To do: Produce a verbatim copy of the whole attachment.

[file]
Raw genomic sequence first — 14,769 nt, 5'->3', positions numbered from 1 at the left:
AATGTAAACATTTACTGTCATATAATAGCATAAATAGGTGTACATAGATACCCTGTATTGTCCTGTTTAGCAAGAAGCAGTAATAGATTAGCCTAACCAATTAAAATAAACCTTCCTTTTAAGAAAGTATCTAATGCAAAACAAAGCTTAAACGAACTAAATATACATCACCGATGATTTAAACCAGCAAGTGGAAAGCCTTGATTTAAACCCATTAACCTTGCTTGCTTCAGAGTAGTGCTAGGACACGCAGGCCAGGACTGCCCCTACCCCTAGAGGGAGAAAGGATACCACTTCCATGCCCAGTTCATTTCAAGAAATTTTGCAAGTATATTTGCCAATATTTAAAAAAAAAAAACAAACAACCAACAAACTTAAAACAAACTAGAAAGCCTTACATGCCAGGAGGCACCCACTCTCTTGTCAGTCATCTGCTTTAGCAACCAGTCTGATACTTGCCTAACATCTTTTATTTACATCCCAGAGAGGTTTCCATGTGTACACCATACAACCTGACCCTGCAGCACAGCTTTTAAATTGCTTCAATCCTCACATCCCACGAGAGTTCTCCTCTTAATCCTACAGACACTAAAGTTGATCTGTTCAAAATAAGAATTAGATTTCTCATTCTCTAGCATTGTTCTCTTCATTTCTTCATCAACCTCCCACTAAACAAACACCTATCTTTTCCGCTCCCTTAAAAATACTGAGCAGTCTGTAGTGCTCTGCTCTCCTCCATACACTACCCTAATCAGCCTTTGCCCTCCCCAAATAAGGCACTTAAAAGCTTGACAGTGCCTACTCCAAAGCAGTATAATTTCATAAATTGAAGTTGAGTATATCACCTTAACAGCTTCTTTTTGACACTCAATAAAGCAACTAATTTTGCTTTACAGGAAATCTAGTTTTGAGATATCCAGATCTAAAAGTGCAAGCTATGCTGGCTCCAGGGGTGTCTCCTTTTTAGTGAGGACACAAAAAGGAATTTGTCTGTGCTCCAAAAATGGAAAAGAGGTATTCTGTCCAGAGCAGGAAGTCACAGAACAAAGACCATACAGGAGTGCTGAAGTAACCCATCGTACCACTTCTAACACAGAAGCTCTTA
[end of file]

Raw genomic sequence first — 14,769 nt, 5'->3', positions numbered from 1 at the left:
AATGTAAACATTTACTGTCATATAATAGCATAAATAGGTGTACATAGATACCCTGTATTGTCCTGTTTAGCAAGAAGCAGTAATAGATTAGCCTAACCAATTAAAATAAACCTTCCTTTTAAGAAAGTATCTAATGCAAAACAAAGCTTAAACGAACTAAATATACATCACCGATGATTTAAACCAGCAAGTGGAAAGCCTTGATTTAAACCCATTAACCTTGCTTGCTTCAGAGTAGTGCTAGGACACGCAGGCCAGGACTGCCCCTACCCCTAGAGGGAGAAAGGATACCACTTCCATGCCCAGTTCATTTCAAGAAATTTTGCAAGTATATTTGCCAATATTTAAAAAAAAAAAACAAACAACCAACAAACTTAAAACAAACTAGAAAGCCTTACATGCCAGGAGGCACCCACTCTCTTGTCAGTCATCTGCTTTAGCAACCAGTCTGATACTTGCCTAACATCTTTTATTTACATCCCAGAGAGGTTTCCATGTGTACACCATACAACCTGACCCTGCAGCACAGCTTTTAAATTGCTTCAATCCTCACATCCCACGAGAGTTCTCCTCTTAATCCTACAGACACTAAAGTTGATCTGTTCAAAATAAGAATTAGATTTCTCATTCTCTAGCATTGTTCTCTTCATTTCTTCATCAACCTCCCACTAAACAAACACCTATCTTTTCCGCTCCCTTAAAAATACTGAGCAGTCTGTAGTGCTCTGCTCTCCTCCATACACTACCCTAATCAGCCTTTGCCCTCCCCAAATAAGGCACTTAAAAGCTTGACAGTGCCTACTCCAAAGCAGTATAATTTCATAAATTGAAGTTGAGTATATCACCTTAACAGCTTCTTTTTGACACTCAATAAAGCAACTAATTTTGCTTTACAGGAAATCTAGTTTTGAGATATCCAGATCTAAAAGTGCAAGCTATGCTGGCTCCAGGGGTGTCTCCTTTTTAGTGAGGACACAAAAAGGAATTTGTCTGTGCTCCAAAAATGGAAAAGAGGTATTCTGTCCAGAGCAGGAAGTCACAGAACAAAGACCATACAGGAGTGCTGAAGTAACCCATCGTACCACTTCTAACACAGAAGCTCTTA